According to a 2014 alternative energy article by Eurostat the quantity of renewable energy produced by EU member expresses increased by 73. 1% between 2004 and 2014. Despite this increase only 16% of the EU's total energy ingestion was from the green energy sector. The majority of the rest of the energy that was consumed came from fossil fuel established energy sources. Of the total renewable energy used, solar technology accounted for only 6. 1% of total amount. These reports highlight the improvements have been made in incorporating alternative energy, but also emphasize the potential you can find to combine more solar founded renewable energy. 3

The need to include more alternative energy and replace existing fossil fuel based mostly energy resources such as coal, gas and engine oil stems from their negative environmental impact. The ever increasing global temperature are directly relating to growing CO2 levels, this is partly is therefore of the upsurge in the consumption of fossil fuels since the industrial revolution and peaking today in the first 21st century.

The insufficient utilisation of solar technology systems such as photovoltaics (The 2014 GSR record indicates only 1 1. 2% of global electricity creation comes from photovoltaics) despite it being free and its own wide abundance is largely anticipated to cost. 4 It is the main reason photovoltaic devices have failed to become more mainstream especially compared to non-renewable founded energy sources who's cost per Watt of electricity are generally lower. The price of electricity produced from photovoltaics has certainly lowered in recent years as specified in the Renewables 2016 Global Position Article. Prices in Germany for photovoltaic electricity have been quoted to be as low as 0. 08/kWh which is related to the equivalent price of gas. Despite this body the costs of photovoltaic electricity can be further be reduced with continuing developments in its systems.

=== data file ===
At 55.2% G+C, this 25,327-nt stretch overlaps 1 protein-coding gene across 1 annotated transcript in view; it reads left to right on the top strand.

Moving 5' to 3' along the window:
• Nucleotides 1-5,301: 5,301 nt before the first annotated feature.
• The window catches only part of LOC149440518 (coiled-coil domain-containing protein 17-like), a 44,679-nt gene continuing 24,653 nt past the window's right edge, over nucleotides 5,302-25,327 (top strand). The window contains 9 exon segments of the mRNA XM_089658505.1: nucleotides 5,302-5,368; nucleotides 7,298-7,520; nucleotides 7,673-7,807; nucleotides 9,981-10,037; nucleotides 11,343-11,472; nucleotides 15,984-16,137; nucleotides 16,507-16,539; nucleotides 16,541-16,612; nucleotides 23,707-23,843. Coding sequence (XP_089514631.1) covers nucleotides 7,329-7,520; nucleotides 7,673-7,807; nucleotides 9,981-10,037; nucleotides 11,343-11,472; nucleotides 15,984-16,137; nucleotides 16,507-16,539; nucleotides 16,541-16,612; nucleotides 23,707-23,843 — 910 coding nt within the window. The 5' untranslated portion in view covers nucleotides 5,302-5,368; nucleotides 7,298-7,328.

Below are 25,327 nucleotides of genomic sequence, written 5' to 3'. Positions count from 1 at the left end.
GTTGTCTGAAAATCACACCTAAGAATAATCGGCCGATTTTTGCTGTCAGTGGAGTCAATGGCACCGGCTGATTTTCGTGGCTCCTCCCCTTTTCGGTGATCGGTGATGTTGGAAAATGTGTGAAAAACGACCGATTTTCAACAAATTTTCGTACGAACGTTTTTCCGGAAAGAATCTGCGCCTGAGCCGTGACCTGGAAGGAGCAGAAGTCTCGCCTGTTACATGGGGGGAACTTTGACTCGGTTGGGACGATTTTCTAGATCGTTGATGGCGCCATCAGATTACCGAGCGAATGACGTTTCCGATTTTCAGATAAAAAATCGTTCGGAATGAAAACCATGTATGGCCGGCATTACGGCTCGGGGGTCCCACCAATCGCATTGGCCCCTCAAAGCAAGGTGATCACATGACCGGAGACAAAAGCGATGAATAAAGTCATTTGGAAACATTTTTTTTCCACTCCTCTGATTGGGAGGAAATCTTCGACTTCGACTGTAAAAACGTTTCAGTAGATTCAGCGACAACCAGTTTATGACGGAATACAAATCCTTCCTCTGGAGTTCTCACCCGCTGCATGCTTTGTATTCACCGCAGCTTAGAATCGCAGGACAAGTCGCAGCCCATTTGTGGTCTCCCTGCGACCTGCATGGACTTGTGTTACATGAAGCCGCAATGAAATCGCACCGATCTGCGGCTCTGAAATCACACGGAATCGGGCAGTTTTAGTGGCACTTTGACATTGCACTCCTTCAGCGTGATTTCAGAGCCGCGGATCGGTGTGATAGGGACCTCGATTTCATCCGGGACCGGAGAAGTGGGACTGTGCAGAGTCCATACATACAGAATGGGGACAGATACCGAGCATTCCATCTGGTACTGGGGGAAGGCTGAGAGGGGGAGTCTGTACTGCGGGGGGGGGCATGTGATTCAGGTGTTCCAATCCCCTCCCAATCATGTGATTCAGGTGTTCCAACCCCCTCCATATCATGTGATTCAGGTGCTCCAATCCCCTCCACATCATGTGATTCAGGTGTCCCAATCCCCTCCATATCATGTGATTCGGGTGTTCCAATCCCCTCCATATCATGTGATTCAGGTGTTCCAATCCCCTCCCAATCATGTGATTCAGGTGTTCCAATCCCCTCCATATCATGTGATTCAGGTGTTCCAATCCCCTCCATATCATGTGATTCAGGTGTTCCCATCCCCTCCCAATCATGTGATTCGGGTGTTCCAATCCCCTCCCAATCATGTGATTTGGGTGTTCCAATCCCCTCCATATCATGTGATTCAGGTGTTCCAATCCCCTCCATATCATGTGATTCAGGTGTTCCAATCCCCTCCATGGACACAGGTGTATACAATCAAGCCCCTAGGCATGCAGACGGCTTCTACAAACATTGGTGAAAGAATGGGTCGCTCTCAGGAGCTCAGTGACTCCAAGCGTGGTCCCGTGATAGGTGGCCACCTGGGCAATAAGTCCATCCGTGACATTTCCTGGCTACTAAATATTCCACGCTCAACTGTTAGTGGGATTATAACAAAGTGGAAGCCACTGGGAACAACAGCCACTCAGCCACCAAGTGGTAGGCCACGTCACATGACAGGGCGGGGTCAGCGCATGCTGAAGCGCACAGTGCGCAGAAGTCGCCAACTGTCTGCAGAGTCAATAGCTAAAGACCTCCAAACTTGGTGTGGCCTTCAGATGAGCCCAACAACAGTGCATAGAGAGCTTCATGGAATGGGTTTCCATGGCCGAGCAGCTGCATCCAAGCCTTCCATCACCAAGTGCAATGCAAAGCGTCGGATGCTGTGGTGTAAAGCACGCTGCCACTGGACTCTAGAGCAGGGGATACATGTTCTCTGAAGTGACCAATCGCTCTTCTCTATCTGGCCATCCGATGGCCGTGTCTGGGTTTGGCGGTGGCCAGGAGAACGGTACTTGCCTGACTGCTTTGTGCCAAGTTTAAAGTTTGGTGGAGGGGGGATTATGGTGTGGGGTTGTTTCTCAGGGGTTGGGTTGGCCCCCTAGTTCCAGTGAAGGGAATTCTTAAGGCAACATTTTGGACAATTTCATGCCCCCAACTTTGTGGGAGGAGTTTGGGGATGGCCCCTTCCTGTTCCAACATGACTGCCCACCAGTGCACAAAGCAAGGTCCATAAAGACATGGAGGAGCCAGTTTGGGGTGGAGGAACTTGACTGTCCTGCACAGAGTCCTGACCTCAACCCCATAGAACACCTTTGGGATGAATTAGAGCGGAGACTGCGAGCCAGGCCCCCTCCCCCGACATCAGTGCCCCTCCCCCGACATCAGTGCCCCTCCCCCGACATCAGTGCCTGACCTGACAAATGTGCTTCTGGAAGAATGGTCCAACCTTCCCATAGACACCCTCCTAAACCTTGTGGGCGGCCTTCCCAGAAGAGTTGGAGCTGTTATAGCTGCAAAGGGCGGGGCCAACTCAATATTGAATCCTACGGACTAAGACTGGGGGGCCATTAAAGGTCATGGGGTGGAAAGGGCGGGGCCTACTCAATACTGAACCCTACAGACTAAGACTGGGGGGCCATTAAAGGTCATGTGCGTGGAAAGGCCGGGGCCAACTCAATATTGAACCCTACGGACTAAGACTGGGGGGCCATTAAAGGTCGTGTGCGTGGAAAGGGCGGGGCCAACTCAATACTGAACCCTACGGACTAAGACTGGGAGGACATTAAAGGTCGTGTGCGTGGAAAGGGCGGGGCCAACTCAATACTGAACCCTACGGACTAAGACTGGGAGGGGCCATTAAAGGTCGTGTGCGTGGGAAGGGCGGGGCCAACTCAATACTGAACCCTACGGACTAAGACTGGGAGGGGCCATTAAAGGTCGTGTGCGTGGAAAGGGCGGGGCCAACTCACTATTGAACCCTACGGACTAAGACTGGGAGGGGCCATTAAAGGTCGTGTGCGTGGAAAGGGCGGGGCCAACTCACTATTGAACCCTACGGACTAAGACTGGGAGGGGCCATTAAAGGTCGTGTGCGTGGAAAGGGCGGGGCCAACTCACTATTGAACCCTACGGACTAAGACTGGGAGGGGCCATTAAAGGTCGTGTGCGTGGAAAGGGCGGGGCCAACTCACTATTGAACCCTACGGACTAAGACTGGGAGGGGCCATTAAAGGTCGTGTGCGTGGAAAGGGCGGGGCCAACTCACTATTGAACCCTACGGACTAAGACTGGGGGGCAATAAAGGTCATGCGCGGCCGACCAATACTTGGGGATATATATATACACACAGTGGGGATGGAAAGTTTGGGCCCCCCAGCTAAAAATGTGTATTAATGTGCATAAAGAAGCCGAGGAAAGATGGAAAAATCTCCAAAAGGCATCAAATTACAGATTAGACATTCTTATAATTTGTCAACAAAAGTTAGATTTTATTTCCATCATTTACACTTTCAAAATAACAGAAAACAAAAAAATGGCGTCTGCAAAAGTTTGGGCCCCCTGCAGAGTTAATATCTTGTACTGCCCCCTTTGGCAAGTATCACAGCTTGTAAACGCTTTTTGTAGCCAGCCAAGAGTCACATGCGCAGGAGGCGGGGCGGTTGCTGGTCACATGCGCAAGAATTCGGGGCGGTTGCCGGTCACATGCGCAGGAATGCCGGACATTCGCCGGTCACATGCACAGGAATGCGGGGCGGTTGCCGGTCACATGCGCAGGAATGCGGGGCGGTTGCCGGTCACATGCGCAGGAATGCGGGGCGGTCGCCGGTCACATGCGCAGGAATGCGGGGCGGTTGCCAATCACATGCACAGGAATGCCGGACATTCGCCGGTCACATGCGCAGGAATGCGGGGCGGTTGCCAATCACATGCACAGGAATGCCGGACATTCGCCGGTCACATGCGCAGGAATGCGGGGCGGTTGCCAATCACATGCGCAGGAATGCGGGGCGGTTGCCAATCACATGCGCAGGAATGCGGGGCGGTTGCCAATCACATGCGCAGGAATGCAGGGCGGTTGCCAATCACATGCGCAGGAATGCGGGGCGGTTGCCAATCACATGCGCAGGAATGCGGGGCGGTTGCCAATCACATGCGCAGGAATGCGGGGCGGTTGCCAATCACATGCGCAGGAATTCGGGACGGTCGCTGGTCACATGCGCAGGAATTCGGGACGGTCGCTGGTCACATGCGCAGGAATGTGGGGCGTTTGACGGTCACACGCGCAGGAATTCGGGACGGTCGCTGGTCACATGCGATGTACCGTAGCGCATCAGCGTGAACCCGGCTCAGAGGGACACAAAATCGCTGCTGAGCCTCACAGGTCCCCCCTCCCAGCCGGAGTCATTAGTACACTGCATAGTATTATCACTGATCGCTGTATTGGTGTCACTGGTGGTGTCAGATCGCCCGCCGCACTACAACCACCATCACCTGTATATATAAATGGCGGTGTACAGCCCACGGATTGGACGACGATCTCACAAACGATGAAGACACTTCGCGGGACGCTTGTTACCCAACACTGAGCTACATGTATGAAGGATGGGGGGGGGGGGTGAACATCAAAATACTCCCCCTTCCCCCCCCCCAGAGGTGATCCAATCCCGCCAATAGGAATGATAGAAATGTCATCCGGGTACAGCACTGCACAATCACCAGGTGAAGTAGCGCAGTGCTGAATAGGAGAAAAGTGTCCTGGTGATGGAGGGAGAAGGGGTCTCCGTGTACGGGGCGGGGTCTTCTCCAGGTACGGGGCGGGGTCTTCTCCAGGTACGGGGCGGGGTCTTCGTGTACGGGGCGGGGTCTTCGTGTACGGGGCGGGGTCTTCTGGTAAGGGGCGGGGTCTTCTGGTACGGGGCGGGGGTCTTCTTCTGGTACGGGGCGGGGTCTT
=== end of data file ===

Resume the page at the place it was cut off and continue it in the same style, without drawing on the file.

Electricity is produced in PV solar panels by alteration of photons from the light harnessed from the sun, usually known as the photoelectric impact. Traditionally PV's are fabricated using silicon wafer centered solar panels. These wafers made up of crystalline silicon are generally between 150-300 nm thick and these mainly remain the key material in PV fabrication today. A variation to these PV devices includes utilising semiconducting thin films together with complimentary silicon wafers. This method is a more affordable method but suffers from poor photon to electricity conversion rates. 2

The integration of nanomaterials specifically nanocrystals in the fabrication PV devices can suppress a few of the limitations that currently are present. First, the capability to control the bandgap provides versatility and inter-changeability. Second nanostructured materials enhance the effective optical path and significantly decrease the probability of fee recombination. Thirdly & most significantly solar panels utilising nanocrystals show great potential as an inexpensive alternative to regular solar cells. Solution centered synthesis methods like the colloidal method has a comparatively straight forward process. The solution containing nanocrystals can easily and effectively be integrated into a solar cell using a number of low priced deposition techniques. As well as these facts copper founded nanocrystals have fascinated a offer of attention due to their abundance and low priced, which further emphasises the probability of nanocrystals replacing conventional solar cells. Amount 1 below provides contrasting schematic's of the traditional silicon based solar cells against the new generation of solar panels.

 

Figure 1. Conventional vs Nanostructured Solar cells. 2